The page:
A teenage boy died after drinking too much water, which caused him to have a seizure.
The 18-year-old was being treated in an out-of-hours adult mental health service inpatient unit in December 2018.
On the evening of December 7, he suffered a seizure after drinking too much water and was transferred to intensive care. He died three days later from the consequences of water intoxication.
The teenager, referred to as Mr D, had previous contact with Child and Adolescent Mental Health Services (CAMHS).
He was diagnosed with early onset psychosis and received two years of community-based CAMHS care.
An anonymised investigation by the Mental Welfare Commission for Scotland concluded that there were “aspects of the care and treatment delivered by each health board which had it been conducted differently, might have prevented Mr D’s death”.
The report, which made 10 recommendations, also said: “A more assertive approach to the treatment of Mr D’s psychotic illness in the two years before his death was warranted.”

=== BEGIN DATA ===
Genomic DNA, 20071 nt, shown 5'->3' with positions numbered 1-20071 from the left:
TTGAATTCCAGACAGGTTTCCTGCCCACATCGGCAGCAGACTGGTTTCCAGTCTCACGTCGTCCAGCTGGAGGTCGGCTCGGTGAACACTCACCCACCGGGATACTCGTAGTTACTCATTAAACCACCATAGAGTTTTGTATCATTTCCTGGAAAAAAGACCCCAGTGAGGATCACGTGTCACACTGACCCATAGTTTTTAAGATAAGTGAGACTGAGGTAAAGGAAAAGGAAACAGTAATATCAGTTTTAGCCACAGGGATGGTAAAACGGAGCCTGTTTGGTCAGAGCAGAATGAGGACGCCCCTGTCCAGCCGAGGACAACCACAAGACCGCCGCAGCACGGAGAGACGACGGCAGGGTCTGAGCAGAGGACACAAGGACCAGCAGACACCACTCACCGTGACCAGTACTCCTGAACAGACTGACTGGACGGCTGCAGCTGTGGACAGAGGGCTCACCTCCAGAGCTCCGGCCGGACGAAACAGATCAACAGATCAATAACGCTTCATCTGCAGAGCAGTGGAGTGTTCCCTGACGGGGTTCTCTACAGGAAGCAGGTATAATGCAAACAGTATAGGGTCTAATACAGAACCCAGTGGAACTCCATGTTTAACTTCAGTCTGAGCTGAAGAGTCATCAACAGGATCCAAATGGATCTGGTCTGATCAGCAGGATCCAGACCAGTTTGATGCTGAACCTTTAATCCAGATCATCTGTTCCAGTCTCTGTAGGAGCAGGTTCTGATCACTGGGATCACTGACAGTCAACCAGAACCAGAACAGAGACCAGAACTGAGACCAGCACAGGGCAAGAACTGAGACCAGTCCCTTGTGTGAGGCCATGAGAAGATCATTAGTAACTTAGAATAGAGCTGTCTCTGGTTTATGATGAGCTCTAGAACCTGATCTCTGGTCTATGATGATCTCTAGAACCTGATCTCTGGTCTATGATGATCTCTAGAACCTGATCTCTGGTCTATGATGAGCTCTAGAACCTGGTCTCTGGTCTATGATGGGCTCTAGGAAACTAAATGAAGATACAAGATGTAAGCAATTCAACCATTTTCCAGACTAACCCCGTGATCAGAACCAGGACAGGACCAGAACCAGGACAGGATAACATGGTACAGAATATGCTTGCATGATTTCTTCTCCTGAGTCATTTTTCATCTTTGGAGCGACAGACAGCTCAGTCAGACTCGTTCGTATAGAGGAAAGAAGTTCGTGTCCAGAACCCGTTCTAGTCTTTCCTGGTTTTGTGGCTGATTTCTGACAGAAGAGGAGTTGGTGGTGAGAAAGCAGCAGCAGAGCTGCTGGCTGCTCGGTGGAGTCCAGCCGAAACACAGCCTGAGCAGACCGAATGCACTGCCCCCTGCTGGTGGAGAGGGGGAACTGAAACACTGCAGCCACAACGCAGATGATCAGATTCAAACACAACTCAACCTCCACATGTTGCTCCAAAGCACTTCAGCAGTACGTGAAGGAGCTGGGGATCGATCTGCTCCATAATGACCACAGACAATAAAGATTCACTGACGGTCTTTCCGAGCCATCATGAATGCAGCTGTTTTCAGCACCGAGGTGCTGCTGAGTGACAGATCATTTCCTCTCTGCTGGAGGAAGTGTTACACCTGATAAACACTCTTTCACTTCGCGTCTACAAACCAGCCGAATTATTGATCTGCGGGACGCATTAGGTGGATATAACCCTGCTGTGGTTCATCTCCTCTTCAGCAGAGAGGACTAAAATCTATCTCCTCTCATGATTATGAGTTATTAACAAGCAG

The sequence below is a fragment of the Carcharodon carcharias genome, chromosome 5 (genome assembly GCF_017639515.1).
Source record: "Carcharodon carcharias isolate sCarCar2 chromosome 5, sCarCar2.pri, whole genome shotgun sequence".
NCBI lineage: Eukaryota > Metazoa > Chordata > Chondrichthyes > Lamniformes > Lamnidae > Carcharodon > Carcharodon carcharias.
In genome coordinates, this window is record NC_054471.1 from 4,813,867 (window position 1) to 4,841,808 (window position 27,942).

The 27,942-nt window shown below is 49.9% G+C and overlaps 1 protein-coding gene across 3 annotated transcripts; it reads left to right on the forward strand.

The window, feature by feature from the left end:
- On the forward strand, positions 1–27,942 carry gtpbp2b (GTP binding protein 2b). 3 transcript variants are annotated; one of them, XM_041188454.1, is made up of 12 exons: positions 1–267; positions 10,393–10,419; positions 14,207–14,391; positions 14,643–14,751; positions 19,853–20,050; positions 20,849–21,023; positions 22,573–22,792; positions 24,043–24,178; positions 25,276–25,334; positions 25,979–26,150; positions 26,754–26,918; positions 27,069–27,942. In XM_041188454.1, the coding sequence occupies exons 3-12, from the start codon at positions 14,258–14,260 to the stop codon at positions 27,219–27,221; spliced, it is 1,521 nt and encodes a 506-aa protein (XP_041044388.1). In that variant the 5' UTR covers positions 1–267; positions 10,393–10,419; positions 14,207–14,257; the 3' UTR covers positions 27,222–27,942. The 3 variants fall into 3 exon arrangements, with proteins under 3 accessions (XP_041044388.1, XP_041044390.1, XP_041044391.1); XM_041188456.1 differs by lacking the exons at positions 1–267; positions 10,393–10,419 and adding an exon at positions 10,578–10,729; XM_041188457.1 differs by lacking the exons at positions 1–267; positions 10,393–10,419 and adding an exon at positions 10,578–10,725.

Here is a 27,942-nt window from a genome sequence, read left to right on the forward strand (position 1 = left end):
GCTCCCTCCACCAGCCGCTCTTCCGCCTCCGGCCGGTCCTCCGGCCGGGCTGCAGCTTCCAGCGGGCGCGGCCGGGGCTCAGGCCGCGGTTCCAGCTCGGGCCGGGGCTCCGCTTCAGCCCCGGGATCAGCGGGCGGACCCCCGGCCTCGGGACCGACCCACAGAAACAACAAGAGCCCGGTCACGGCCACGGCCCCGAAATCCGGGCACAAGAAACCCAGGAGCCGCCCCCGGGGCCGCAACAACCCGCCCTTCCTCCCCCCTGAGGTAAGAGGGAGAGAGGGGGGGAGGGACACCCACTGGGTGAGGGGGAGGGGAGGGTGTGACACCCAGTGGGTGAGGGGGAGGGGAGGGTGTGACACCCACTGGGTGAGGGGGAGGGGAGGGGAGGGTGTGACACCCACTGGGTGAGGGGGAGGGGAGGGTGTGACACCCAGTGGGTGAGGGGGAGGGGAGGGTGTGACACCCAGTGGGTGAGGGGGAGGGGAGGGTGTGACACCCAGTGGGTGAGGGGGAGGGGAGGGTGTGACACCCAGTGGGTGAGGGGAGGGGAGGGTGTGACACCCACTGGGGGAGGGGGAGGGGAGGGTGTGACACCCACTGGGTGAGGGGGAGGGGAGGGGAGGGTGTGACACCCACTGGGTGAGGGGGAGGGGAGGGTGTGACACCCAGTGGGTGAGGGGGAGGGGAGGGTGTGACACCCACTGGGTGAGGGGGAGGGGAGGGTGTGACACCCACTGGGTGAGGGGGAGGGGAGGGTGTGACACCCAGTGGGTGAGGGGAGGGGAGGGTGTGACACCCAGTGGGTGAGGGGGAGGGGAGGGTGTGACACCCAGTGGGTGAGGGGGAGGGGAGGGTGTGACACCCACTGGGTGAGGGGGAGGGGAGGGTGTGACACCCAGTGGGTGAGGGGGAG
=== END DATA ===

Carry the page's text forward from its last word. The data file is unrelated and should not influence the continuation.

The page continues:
Mr D’s death came almost two years after he was first admitted as an emergency to an acute general hospital in January 2017, following a seizure caused by water intoxication, aged 16.
The seizure was induced by drinking large quantities of water, which he believed would remove toxins from his system.
This affected his sodium metabolism (blood salts) with near fatal consequences.
The investigation also found that during the 70 hours after that admission to hospital, Mr D’s case records from his years of contact with the CAMHS community team were unavailable.
The Scottish Government has been asked for comment.